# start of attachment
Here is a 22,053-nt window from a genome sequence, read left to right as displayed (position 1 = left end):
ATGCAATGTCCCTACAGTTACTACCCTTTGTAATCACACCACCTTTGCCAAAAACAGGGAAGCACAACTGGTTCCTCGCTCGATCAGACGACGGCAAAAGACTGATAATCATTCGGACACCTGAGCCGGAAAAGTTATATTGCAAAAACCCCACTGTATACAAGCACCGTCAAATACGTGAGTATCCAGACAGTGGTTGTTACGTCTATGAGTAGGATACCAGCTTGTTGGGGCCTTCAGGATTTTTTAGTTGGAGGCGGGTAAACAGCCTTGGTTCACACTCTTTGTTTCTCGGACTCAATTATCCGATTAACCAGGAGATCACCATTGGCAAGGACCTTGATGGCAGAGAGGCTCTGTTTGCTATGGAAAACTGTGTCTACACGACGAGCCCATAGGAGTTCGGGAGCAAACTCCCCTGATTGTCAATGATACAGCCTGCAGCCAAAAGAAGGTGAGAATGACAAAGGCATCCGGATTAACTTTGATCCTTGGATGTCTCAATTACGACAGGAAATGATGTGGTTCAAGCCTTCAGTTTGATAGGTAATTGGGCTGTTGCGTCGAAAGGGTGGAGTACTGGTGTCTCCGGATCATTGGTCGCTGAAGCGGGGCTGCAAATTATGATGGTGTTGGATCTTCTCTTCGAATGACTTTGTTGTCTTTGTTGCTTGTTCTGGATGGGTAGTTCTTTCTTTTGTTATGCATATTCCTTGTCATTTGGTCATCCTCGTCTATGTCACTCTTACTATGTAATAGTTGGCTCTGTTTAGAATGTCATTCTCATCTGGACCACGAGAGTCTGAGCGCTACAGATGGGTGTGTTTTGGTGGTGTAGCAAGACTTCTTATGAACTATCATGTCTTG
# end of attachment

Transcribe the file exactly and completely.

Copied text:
Here is a 22,053-nt window from a genome sequence, read left to right as displayed (position 1 = left end):
ATGCAATGTCCCTACAGTTACTACCCTTTGTAATCACACCACCTTTGCCAAAAACAGGGAAGCACAACTGGTTCCTCGCTCGATCAGACGACGGCAAAAGACTGATAATCATTCGGACACCTGAGCCGGAAAAGTTATATTGCAAAAACCCCACTGTATACAAGCACCGTCAAATACGTGAGTATCCAGACAGTGGTTGTTACGTCTATGAGTAGGATACCAGCTTGTTGGGGCCTTCAGGATTTTTTAGTTGGAGGCGGGTAAACAGCCTTGGTTCACACTCTTTGTTTCTCGGACTCAATTATCCGATTAACCAGGAGATCACCATTGGCAAGGACCTTGATGGCAGAGAGGCTCTGTTTGCTATGGAAAACTGTGTCTACACGACGAGCCCATAGGAGTTCGGGAGCAAACTCCCCTGATTGTCAATGATACAGCCTGCAGCCAAAAGAAGGTGAGAATGACAAAGGCATCCGGATTAACTTTGATCCTTGGATGTCTCAATTACGACAGGAAATGATGTGGTTCAAGCCTTCAGTTTGATAGGTAATTGGGCTGTTGCGTCGAAAGGGTGGAGTACTGGTGTCTCCGGATCATTGGTCGCTGAAGCGGGGCTGCAAATTATGATGGTGTTGGATCTTCTCTTCGAATGACTTTGTTGTCTTTGTTGCTTGTTCTGGATGGGTAGTTCTTTCTTTTGTTATGCATATTCCTTGTCATTTGGTCATCCTCGTCTATGTCACTCTTACTATGTAATAGTTGGCTCTGTTTAGAATGTCATTCTCATCTGGACCACGAGAGTCTGAGCGCTACAGATGGGTGTGTTTTGGTGGTGTAGCAAGACTTCTTATGAACTATCATGTCTTG